Sifting gold bearing material is referred to as "Classification". Classification is an essential step in the most efficient recovery of gold. It is very important to try to filter out any unnecessary material prior to using your gold processing equipment of choice to recover gold. Using a classifier, paydirt is sorted using specific gravity. Gold weighs a lot more than the granite and other stones that often fill your bucket. By classifying material into an equivalent size, you will maximize the effectiveness of the equipment used to process the material.
Gold classifiers come in many different sizes or “mesh”. These meshes are usually measured in fractions of an inch. Meshes smaller than one eighth of an inch are often referred to differently. For example, mesh that blocks material larger than one twentieth of an inch is referred to as “twenty mesh”, mesh that blocks material larger than one fiftieth of an inch is called 50 mesh, etc. High Plains Prospectors stocks gold classifiers in sizes from one half inch to 100 mesh. You can nest several classifiers together and get through material more quickly than classifying down one step at a time.
Classifiers for gold prospecting and gem hunting come in several shapes and sizes to help classify paydirt into a size that is easier to process. Our most popular classifiers are 14” across and fit on top of a five-gallon bucket. This allows one person to shovel paydirt onto the classifier and the other person to shake it down to size. The classifier allows the smaller paydirt to fall into the bucket for further processing while blocking the larger material that could clog fine gold recovery tools. When using a classifier, be sure to always check the material before discarding so you don’t throw out any monster nuggets or huge gems! Two people can fill several five-gallon buckets with classified paydirt in a brief period of time which means you can move more dirt and find more gold or gems.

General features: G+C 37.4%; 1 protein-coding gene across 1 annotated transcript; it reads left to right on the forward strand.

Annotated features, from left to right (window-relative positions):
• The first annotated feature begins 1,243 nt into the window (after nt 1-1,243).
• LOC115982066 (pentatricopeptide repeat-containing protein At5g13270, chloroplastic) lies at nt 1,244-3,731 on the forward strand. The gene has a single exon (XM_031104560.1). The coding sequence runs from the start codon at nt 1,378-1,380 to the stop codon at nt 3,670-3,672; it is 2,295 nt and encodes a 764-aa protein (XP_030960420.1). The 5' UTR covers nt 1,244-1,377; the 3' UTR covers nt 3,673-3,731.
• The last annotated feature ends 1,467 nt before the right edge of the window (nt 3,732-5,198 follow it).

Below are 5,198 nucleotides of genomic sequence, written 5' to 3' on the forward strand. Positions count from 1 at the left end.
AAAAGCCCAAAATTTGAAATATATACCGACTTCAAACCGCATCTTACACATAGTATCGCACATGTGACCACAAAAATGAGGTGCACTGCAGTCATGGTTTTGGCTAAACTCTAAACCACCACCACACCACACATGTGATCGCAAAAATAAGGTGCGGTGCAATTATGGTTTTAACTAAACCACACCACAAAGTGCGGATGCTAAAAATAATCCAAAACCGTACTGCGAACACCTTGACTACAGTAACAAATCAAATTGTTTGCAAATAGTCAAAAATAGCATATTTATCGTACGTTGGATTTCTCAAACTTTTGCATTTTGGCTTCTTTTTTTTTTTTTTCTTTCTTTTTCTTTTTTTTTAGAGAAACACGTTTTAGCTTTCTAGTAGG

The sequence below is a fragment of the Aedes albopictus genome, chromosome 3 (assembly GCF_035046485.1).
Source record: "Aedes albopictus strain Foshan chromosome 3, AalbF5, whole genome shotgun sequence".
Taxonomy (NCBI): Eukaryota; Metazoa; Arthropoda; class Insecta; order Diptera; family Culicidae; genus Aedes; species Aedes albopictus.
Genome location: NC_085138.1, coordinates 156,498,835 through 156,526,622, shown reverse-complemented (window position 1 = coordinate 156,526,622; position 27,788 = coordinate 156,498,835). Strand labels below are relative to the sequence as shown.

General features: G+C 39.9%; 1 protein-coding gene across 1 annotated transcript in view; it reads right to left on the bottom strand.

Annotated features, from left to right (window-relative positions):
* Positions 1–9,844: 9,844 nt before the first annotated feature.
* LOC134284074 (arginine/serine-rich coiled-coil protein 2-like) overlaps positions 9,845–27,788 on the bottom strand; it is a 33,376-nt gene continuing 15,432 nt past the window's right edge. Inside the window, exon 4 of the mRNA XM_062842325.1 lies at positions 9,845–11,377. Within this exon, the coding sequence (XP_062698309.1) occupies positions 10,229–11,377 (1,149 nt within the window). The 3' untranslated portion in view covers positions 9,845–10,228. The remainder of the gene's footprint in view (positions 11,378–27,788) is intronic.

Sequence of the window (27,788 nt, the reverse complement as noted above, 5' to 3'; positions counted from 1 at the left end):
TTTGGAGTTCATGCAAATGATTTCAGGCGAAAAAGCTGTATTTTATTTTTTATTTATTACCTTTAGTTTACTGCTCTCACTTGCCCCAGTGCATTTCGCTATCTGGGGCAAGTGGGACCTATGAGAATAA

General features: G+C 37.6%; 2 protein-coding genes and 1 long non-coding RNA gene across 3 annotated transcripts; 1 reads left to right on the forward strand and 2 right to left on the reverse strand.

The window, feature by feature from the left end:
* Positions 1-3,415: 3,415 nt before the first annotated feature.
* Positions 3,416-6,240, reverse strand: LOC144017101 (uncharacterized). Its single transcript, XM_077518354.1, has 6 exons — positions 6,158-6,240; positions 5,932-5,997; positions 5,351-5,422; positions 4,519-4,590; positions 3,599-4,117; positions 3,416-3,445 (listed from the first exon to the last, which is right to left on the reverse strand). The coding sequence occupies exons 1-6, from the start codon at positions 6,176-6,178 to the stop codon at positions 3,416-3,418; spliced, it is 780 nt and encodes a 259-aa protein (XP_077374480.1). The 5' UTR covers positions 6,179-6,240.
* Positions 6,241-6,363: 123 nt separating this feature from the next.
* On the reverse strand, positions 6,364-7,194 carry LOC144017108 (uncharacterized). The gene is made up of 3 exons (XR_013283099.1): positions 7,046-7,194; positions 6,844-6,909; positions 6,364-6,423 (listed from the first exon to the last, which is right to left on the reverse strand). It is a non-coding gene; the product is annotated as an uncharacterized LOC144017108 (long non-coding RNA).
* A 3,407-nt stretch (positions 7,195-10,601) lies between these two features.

It's good to know the size of the gold in your area when you’re trying to decide on the right size classifier for the material you’re going to process. If there are nuggets up to a half inch in diameter in the area, you’d want to start with a half inch classifier. Be sure to look through the material left behind before discarding it or you may throw away a fortune. If most of the gold recovered in the area is known to be small flakes or flour gold, you’ll want to classify the material down a lot finer before sending it through your plant. Be sure to test-pan your material to see what size gold you’re generally working with. Classifying is also a great way to catch and discard tiny roots you may dig up which would otherwise clog up your plant. Classifying your paydirt down to the smallest size possible will help gold recovery be more efficient. If you’re sending big material through the sluice, highbanker, or Gold Box but you need to catch fines, the larger material can clog up your plant and stop you from catching gold.
Gold that is larger than an eighth of an inch would be considered a “picker” because you can pick it out of the box with a pair of tweezers. When operating a small plant, like a highbanker, it’s good to classify material down to one eight inch and run that material.
Regardless of what you use to run your paydirt, whether you use a highbanker, trommel, spiral wheel or a ground sluice, an important step is to classify the material. Classifying down your material makes it easier for your plant to catch the gold you’re hunting.